Eagleman, D. (2015). The brain. New York, NY: Pantheon Books.
Greenspan, S. I. & Benderly, B. L. (1997). The growth of the mind and the endangered origins of intelligence. Reading, MA: Addison-Wesley.
Greenspan, S. I. & Shanker, S. G. (2004). The first idea: How symbols, language, and intelligence evolved from our primate ancestors to modern humans. Cambridge, MA: Da Capo Press (Kindle edition).
Kandel, E. R. (1989). Genes, nerve cells, and the remembrance of things past. Journal of Neuropsychiatry, 1(2), 103-125.
Kandel, E. R. (2001). The molecular biology of memory and storage: A dialog between genes and synapses (Nobel Lecture, December 8, 2000). Bioscience Reports, 21(5), 565-611.
Merrill, M. D., Barclay, M., & van Schaak, A. (2008). Prescriptive principles for instructional design. In J. M. Spector, M. D. Merrill, J. van Merriënboer, & M. F. Driscoll (Eds.), Handbook of research on educational communications and technology (3rd ed., pp. 173–184). New York: Lawrence Erlbaum Associates.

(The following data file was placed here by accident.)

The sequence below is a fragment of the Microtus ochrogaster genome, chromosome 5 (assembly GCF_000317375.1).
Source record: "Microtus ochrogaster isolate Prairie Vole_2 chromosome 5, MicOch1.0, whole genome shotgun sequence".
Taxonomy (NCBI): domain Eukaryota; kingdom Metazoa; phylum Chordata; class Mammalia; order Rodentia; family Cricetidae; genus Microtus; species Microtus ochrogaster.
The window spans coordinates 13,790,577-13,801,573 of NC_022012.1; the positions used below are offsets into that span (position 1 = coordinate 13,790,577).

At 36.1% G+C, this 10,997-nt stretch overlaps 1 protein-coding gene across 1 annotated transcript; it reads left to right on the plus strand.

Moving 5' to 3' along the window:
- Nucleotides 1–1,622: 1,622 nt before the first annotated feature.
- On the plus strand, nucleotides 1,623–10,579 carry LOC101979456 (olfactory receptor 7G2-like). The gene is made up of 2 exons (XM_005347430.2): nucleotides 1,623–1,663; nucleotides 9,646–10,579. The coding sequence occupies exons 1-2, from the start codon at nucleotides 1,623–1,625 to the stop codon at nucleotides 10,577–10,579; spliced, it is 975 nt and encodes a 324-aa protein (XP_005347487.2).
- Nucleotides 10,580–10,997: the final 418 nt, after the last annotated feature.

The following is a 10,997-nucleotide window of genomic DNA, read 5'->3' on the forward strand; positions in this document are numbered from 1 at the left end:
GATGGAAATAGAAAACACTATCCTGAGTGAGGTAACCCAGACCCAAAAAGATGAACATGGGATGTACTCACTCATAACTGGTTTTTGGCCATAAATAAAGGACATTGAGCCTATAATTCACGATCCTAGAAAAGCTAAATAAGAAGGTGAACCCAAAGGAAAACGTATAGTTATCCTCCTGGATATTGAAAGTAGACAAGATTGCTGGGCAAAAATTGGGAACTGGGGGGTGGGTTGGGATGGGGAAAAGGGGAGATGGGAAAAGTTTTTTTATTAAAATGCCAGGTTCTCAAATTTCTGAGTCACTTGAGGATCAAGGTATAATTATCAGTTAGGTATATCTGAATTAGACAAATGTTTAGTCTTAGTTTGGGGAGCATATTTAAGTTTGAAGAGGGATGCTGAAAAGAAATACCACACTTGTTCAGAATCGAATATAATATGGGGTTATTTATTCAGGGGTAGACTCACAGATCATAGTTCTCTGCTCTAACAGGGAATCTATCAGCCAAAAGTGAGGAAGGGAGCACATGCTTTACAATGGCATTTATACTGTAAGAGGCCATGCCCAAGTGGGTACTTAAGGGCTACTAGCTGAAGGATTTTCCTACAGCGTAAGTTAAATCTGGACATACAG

Montessori, M. (1917). Spontaneous activity in education. New York, NY: Frederick A. Stokes Company.
To see this paper as it would normally appear, without color coding, click here (PDF file). To see the largely plagiarized version of this paper which lacks citations, quotations, and bibliographic references, click here (PDF file).
Note: the quote above from Montessori is more than 40 words, and so APA style of block quotation is used. Quotation marks are not used, since the APA block style of indentation demarcates Montessori's words from Frick's words.